Sept. 24 -- TUESDAY, Sept. 23 (HealthDay News) -- From city to city, there is a more than fivefold difference in the odds that someone will survive sudden cardiac arrest, with the chances resting on whatever emergency response system is in place, a new study finds.
"I expected there would be some differences, but the differences were greater than we expected, greater than for heart attack and stroke," said study author Dr. Graham Nichol, director of the Center for Prehospital Emergency Care at the University of Washington, in Seattle. His report was published in the Sept. 24 issue of the Journal of the American Medical Association.
The study included data on all 20,520 cases of cardiac arrest that occurred in eight U.S. and two Canadian sites, with a total population of 21.4 million, from May 2006 to April 2007. No attempt at resuscitation was made in almost half of all cases. Among the 58 percent who got emergency treatment, the survival rate, community by community, ranged from 3 percent to 16.3 percent.
Of the more than 20,000 people who suffered cardiac arrest, 954 (4.6 percent) of them lived to be discharged from a hospital.
The incidence of reported cardiac arrest cases receiving emergency treatment also varied widely, from 40.3 per 100,000 in the lowest-reporting community to 86.7 per 100,000 in the highest.
The great difference in survival rates are due "we think to incidence and risk, as well as how the community responds to cardiac arrest," Nichol said.
There is no single continent-wide step that can be taken to bring up survival rates, he said. "Every city needs to understand how well it is doing," Nichol said. "Cardiac arrest is a treatable condition, and cities should work hard to treat it better, rather than determining who should not be treated."
The last part of the statement referred to another report in the same issue of the journal, in which researchers studied the effect of two sets of do-not-treat rules developed in Canada. For example, one set said resuscitation should not be attempted if the cardiac arrest was not witnessed by emergency personnel, if no shock was given to restart the heart outside the hospital, and if circulation of the blood did not begin again.
"The best way to improve survival is to standardize the standard of care for patients out of the hospital," said study author Dr. Comilla Sasson, a Robert Wood Johnson clinical scholar in the University of Michigan. "If we could focus resources on patients who have the best chance of survival, we would be able to affect the outcome."
Dr. Arthur B. Sanders, who wrote an accompanying editorial, expressed doubts about that contention. "I don't think it would impact survival in cardiac arrest," he said. "It might help a bit in terms of overcrowding and having appropriate facilities available at the appropriate time."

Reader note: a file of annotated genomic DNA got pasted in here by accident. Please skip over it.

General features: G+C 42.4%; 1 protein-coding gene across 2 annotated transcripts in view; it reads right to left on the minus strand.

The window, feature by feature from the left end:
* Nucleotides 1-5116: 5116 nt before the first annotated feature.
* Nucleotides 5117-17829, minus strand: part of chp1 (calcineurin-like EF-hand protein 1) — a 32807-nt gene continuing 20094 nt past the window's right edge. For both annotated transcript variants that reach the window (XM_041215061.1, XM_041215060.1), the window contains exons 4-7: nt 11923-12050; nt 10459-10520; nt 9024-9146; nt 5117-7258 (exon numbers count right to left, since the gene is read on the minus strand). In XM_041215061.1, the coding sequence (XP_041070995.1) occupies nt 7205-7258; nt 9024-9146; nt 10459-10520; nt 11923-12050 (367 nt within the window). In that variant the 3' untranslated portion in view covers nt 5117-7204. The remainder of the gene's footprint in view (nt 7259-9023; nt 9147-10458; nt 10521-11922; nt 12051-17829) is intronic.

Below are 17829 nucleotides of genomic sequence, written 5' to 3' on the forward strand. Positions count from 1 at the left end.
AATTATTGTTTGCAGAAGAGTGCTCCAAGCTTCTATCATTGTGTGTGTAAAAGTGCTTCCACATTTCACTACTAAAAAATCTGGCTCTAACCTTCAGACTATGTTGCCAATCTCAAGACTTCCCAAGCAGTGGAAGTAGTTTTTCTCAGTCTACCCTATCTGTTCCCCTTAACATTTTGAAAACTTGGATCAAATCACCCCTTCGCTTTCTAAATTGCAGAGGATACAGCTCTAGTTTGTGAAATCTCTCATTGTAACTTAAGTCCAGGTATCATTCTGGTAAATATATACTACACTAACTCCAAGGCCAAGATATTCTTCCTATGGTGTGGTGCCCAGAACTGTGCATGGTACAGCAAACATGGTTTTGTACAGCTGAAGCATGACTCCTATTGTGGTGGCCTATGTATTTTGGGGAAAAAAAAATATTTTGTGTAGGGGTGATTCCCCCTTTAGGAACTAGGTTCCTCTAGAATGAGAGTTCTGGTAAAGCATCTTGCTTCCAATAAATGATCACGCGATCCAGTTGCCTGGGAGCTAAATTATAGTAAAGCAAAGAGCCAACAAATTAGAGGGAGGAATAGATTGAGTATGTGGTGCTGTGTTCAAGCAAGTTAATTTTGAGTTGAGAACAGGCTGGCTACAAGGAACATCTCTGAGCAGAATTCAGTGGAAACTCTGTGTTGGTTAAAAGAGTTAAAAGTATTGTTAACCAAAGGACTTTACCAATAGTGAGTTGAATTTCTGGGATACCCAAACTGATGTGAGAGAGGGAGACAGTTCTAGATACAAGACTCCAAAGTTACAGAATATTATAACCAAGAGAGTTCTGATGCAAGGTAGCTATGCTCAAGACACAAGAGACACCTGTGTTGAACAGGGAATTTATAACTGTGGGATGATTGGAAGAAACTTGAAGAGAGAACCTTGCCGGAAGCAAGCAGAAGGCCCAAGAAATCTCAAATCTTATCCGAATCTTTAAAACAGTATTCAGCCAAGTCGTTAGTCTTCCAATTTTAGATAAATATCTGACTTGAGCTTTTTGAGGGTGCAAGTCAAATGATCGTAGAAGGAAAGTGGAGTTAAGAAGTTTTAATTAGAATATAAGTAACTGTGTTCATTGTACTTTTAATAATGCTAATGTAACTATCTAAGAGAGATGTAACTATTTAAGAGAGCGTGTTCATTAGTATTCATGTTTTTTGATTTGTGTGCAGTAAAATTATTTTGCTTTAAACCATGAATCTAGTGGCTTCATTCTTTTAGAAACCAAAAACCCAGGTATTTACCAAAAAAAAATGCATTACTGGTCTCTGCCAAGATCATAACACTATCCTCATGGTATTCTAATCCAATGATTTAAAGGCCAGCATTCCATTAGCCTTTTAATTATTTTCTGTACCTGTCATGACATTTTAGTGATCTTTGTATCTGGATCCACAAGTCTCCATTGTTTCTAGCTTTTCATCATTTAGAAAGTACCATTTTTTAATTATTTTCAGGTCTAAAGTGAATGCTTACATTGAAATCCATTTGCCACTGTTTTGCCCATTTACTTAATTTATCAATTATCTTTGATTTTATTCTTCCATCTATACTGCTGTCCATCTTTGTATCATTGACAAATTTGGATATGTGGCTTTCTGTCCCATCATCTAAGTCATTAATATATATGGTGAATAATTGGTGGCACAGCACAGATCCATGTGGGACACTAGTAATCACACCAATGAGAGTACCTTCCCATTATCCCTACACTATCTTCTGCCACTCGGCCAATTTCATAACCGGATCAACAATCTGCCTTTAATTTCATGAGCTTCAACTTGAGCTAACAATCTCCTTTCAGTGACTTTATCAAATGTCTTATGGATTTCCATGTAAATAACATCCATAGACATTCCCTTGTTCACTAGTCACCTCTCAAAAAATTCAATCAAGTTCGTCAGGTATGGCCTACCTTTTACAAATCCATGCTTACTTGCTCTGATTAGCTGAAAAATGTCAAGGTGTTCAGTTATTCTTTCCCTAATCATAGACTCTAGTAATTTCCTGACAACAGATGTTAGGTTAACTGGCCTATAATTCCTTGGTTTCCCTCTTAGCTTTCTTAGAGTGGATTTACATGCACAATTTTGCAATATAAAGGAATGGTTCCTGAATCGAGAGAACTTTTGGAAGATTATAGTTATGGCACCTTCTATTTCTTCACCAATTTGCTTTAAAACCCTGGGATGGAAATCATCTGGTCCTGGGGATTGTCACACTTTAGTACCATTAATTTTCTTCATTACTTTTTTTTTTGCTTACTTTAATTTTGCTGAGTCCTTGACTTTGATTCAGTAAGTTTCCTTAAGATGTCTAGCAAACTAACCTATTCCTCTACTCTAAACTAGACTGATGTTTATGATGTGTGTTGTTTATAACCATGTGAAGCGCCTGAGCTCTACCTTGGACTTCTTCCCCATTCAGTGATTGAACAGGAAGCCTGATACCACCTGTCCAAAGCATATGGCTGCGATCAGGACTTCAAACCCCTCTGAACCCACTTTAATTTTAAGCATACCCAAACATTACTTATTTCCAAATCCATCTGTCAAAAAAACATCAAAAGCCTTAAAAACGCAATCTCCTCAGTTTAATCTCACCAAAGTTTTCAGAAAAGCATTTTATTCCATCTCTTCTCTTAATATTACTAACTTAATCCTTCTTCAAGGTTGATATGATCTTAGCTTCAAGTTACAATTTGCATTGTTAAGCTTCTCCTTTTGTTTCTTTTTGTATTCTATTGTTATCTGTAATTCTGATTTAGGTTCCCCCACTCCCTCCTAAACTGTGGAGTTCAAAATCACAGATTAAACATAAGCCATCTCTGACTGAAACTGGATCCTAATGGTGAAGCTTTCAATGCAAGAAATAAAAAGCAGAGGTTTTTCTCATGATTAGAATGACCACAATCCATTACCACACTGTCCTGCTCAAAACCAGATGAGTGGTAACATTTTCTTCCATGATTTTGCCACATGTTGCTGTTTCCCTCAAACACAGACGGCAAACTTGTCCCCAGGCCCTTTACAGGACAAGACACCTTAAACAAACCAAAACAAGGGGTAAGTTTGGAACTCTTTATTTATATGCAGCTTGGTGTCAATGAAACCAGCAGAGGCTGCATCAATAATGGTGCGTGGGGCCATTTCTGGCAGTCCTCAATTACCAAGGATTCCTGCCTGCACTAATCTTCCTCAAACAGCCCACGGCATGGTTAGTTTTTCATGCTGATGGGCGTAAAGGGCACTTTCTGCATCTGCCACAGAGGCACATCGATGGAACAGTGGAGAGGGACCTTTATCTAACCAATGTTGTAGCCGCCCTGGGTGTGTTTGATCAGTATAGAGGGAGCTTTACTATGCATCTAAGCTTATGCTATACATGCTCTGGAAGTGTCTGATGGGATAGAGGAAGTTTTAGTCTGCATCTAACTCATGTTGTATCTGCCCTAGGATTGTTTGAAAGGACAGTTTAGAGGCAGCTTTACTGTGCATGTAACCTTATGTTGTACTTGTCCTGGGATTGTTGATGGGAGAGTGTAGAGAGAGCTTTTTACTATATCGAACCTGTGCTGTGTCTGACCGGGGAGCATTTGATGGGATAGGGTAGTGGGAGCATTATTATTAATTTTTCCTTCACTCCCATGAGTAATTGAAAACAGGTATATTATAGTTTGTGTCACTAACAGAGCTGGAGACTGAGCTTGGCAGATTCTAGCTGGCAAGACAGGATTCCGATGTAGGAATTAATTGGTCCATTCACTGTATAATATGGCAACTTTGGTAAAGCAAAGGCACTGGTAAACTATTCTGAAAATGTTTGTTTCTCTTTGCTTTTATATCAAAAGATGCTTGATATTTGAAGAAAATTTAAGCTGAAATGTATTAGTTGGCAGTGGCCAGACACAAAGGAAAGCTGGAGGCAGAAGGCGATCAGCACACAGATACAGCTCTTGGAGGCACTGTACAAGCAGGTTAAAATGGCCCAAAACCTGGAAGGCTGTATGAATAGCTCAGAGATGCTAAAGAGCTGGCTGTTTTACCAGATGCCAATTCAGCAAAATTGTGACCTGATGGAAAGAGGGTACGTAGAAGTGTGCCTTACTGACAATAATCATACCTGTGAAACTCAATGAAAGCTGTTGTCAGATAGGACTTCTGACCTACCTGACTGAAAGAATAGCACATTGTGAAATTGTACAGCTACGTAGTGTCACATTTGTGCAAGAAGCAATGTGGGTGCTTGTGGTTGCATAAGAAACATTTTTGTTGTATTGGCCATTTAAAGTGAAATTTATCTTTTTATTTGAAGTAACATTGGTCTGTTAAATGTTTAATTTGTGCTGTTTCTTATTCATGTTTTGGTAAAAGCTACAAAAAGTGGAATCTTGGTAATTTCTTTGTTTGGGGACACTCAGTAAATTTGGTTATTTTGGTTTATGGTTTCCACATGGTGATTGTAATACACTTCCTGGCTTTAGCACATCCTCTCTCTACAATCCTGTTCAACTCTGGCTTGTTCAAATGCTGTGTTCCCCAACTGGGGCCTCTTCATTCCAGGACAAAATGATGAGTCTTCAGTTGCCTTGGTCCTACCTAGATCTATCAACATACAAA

Nichol, Sanders and Sasson agreed on one point. All said that cardiac arrest should be made a reportable disease, which it is not now, so that statistics on incidence and survival would be readily available.
"That is the place to start," Sanders said. "I need to know your numbers. If we had numbers on, say, witnessed ventricular fibrillation, then we could use the basic principles we know about to implement changes that potentially could improve survival."
Ventricular fibrillation is a potentially fatal abnormal heartbeat. The survival rate of people who had ventricular fibrillation in the study ranged from 7.7 percent to 39.9 percent.
Ventricular fibrillation was singled out, because "it can be treated successfully with a defibrillator," which delivers a heartbeat-restoring shock, Nichol said. "But it is not so simple as putting defibrillators into a community setting. You need a system of response which includes recognition and treatment by the public."
The study is an important first step toward improving emergency treatment of cardiac arrest, said Dr. Lance Becker, director of the Center for Resuscitation Sciences at the University of Pennsylvania, and a spokesman for the American Heart Association
"If you don't measure something, you don't know what you are doing and can't fix it," Becker said. "This is one of the largest studies ever done, beginning to make communities better and safer places to live in terms of surviving cardiac arrest. Communities with lower survival rates have an opportunity to work on improving those rates and improving their chain of survival."
The signs of cardiac arrest and how to respond to them are described by the American Heart Association.
SOURCES: Graham Nichol, M.D., professor, medicine, University of Washington, Seattle; Comilla Sasson, M.D., Robert Wood Johnson Clinic Scholar, University of Michigan, Ann Arbor; Arthur B. Sanders, professor, medicine, University of Arizona, Tucson; Lance Becker, M.D., director, Center for Resuscitation Sciences, University of Pennsylvania, Philadelphia; Sept. 24, 2008, Journal of the American Medical Association